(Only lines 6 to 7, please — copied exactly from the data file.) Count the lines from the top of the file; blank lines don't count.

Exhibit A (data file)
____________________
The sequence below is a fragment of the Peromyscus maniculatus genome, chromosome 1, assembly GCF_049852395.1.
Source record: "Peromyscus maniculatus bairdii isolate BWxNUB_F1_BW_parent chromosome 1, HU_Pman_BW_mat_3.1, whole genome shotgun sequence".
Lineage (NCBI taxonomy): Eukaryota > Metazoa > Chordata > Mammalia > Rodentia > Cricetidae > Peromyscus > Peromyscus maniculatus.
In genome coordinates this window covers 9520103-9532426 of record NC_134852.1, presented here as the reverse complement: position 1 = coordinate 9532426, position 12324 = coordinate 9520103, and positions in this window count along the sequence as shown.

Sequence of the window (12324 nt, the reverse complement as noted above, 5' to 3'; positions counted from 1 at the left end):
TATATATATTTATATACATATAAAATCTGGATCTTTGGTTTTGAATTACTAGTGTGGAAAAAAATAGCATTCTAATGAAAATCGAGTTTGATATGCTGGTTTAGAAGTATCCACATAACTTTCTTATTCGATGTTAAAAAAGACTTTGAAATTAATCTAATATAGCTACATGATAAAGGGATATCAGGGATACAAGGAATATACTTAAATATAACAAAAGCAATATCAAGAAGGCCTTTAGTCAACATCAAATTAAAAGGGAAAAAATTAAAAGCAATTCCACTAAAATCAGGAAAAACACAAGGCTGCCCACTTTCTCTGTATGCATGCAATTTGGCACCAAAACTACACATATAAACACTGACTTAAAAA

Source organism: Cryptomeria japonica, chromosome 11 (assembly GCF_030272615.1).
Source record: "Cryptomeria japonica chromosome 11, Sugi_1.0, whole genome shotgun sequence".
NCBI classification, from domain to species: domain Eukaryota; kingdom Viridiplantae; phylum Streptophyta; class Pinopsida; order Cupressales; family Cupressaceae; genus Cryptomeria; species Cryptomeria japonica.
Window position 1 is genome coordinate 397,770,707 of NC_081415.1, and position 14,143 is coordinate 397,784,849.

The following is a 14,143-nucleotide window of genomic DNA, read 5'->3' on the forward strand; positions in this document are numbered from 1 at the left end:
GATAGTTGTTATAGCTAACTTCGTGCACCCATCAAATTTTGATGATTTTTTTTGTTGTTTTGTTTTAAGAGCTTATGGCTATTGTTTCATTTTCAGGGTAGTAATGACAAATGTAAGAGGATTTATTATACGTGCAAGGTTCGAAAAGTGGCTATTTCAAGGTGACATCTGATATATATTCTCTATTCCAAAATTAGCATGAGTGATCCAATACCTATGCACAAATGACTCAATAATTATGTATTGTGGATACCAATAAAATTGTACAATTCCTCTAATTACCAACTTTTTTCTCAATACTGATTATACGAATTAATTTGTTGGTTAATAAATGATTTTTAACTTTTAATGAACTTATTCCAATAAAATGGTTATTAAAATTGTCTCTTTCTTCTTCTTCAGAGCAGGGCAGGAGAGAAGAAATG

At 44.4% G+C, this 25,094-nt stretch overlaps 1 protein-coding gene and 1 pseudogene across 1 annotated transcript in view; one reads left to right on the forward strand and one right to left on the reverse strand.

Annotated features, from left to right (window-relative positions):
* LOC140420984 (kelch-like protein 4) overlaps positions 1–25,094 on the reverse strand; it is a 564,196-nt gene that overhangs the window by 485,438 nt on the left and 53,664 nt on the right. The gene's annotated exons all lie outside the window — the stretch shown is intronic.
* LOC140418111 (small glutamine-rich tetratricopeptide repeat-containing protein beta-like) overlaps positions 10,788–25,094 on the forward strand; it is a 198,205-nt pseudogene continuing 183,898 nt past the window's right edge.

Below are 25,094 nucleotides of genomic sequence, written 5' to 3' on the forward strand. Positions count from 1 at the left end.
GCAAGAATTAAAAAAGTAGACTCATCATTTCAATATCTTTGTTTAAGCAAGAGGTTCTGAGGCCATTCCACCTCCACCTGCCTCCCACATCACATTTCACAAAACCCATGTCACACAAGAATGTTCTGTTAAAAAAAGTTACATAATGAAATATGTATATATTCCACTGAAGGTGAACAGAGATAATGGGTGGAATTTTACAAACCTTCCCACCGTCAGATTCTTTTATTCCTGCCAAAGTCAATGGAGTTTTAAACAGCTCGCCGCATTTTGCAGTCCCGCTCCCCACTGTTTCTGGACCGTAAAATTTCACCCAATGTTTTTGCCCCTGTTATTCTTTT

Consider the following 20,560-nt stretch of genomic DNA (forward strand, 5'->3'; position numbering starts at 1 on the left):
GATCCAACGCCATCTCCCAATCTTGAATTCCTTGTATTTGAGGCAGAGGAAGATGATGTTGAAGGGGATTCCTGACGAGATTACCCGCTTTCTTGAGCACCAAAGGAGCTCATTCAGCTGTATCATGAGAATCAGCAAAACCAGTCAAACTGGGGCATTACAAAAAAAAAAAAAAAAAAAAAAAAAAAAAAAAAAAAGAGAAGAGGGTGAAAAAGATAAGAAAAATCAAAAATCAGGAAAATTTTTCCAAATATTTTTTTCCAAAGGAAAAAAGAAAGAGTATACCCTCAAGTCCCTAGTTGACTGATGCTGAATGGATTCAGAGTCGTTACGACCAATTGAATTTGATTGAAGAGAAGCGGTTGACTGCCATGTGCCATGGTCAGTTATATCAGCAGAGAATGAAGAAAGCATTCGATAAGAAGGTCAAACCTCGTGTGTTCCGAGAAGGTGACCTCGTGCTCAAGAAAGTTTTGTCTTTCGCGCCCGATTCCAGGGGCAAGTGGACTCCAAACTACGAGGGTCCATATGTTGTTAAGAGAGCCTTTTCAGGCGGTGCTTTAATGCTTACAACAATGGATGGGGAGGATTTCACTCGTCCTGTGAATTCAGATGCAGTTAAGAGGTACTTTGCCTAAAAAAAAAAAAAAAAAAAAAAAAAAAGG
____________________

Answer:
TATATATATTTATATACATATAAAATCTGGATCTTTGGTTTTGAATTACTAGTGTGGAAAAAAATAGCATTCTAATGAAAATCGAGTTTGATATGCTGGTTTAGAAGTATCCACATAACTTTCTTATTCGATGTTAAAAAAGACTTTGAAATTAATCTAATATAGCTACATGATAAAGGGATATCAGGGATACAAGGAATATACTTAAATATAACAAAAGCAATATCAAGAAGGCCTTTAGTCAACATCAAATTAAAAGGGAAAAAATTAAAAGCAATTCCACTAAAATCAGGAAAAACACAAGGCTGCCCACTTTCTCTGTATGCATGCAATTTGGCACCAAAACTACACATATAAACACTGACTTAAAAA

Source organism: Cryptomeria japonica, chromosome 11 (assembly GCF_030272615.1).